What Was Obama's Stimulus Package?

Did Obama's Stimulus Plan Work?

Obama economic stimulus act
Obama rallied the support needed to pass the stimulus package because the Dow had dropped to 6,594.44 in March, panicking lawmakers. Credit: Joe Raedle/Getty Images

The American Recovery and Reinvestment Act was President Obama's initial economic stimulus package. Congress approved the $787 billion plan in February 2009. The ARRA's purpose was to end the 2008 recession by spurring consumer spending and saving between 900,000 to 2.3 million jobs. Most important, it instilled the confidence needed to boost economic growth.  It also aimed to restore trust in the finance industry by limiting bonuses for senior executives in companies that received TARP funds.

(Sources: "Letter to Senator Grassley," Congressional Budget Office, March 2, 2009. Recovery.gov)

How It Worked

ARRA had three spending categories. It cut taxes by $288 billion. It spent $224 billion in extended unemployment benefits, education and health care. It created jobs by allocating $275 billion in federal contracts, grants, and loans.

Although it was a ten-year package, $720 billion, or 91.5 percent, was budgeted for the first three fiscal years. It allocated $185 billion in FY 2009, $400 billion in FY 2010 and $135 billion in FY 2011.

It did better than planned. By the end of FY 2009, $241.9 billion had been spent: $92.8 billion in tax relief, $86.5 billion in unemployment and other benefits and $62.6 billion in job creation grants. In the FY 2012 budget, additional funding was allocated to raise the total to $840 billion. By December 31, 2013, $816.3 billion had been spent: $290.7 billion in tax relief, $264.4 billion in benefits, and $261.2 billion in contracts, grants or loans.

(Source: Recovery.gov.)

Was It a Success?

Many critics pointed out that ARRA did not succeed because the economy contracted 2.8 percent in 2009. The Congressional Budget Office projected ARRA would stimulate GDP growth by 1.4 percent to 3.8 percent that year. But that did not mean GDP growth would be 1.4 percent - 3.8 percent.

It meant the economy would be that much better, even if it remained in recession.

In fact, the CBO projected the economy would contract 3 percent for 2009. That's because it had already contracted 5.4 percent the first quarter, and 0.5 percent in the second. The Dow had fallen to 6,594.44 on March 5, 2009. By Q4 2009, GDP was up 3.9 percent, and the Dow had risen to 10,428. By 2010, the economy expanded 2.5 percent.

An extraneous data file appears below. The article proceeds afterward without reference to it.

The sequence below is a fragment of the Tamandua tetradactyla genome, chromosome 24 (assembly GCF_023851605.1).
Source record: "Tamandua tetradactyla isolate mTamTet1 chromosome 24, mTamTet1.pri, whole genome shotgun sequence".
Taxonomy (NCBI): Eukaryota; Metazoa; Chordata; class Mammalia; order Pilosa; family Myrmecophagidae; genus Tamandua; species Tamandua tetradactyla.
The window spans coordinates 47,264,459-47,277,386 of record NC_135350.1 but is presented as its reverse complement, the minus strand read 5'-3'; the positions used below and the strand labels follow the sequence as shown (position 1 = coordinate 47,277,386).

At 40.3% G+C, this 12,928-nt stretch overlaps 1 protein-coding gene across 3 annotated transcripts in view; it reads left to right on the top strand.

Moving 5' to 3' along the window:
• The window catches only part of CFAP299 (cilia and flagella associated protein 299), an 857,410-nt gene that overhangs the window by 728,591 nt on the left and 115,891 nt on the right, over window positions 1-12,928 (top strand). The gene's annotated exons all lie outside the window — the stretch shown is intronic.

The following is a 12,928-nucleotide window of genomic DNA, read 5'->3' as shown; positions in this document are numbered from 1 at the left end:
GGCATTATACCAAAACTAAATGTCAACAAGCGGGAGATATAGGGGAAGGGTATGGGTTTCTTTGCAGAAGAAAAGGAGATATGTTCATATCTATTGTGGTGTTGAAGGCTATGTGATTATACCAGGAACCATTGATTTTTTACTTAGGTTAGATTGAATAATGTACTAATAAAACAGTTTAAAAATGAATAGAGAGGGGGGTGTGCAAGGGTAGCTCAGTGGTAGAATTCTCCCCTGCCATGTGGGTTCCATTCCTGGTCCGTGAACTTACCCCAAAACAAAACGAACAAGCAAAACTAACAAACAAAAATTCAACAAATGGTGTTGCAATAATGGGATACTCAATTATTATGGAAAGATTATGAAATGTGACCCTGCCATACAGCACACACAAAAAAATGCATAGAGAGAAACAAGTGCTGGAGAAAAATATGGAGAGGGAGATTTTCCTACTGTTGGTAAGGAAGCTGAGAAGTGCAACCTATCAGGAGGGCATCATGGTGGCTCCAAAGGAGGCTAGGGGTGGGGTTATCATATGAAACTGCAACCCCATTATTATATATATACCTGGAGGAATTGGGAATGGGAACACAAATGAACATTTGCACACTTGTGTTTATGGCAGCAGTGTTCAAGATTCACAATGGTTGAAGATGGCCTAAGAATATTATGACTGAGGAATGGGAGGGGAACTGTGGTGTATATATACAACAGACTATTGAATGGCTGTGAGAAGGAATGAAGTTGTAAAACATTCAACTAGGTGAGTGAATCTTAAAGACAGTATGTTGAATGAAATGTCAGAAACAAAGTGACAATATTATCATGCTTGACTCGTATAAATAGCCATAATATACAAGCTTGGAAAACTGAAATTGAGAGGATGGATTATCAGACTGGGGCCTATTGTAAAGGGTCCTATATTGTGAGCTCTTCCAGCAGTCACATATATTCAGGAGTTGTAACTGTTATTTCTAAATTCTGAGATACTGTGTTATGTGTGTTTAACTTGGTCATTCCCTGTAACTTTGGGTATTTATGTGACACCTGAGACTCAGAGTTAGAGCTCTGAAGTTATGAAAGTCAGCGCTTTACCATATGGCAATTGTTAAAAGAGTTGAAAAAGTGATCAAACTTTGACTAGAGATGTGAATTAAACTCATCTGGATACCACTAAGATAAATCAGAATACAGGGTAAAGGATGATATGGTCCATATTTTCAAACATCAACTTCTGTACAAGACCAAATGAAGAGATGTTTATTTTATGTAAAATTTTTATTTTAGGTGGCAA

The economic stimulus bill was supposed to save 900,000-2.3 million jobs. As of October 30, 2009, it saved 640,329 jobs. (This is the most recent report. The Recovery Board stopped estimating job creation after that.)

Not all of that success was thanks to the Stimulus Package.  Expansive monetary policy and active emerging markets boosted global growth. But by March 2009, monetary policy had done all it could. It was evident more fiscal policy was needed. No doubt, the economic stimulus package inspired the confidence needed to turn the economy around. 

Once in office, Obama realized he needed to increase the fiscal stimulus from the $190 billion plan he proposed in his campaign.

Some components of his campaign plan, such as enacting a foreclosure moratorium, had already been implemented by Fannie Mae. Others, such as eliminating taxes on seniors making up to $50,000, were still part of Obama's economic agenda elsewhere.

Obama's biggest challenge was to create enough of a stimulus to soften the recession, but not big enough to raise further doubts about the ballooning U.S. debt. Unfortunately, the plan was blamed for doing both -- failing to reduce unemployment below 9 percent, and adding to the debt. Even so, the stimulus plan was not condemned as much as health care reform, Medicare, and Medicaid for the debt.

How Well Did Each of the 3 Components Work?

Obama's tax rebates were supposed to encourage consumer spending, but many experts doubted it. Why? The rebates showed up as less tax withholding. Unlike the Bush tax cuts, workers did not receive checks. As a result, most people weren't aware they got a tax rebate.

The Stimulus for Small Business helped create jobs, increased lending from the SBA and community banks and reduced capital gains taxes for small business investors. The aid helped, but many states were so underwater that their losses outweighed the Federal assistance.

The public works construction was probably the most well-publicized. Signs were posted wherever stimulus money was used to construct roads or public buildings. It was estimated to retain or add 3 million jobs, many of which were sorely needed in the construction industry. 

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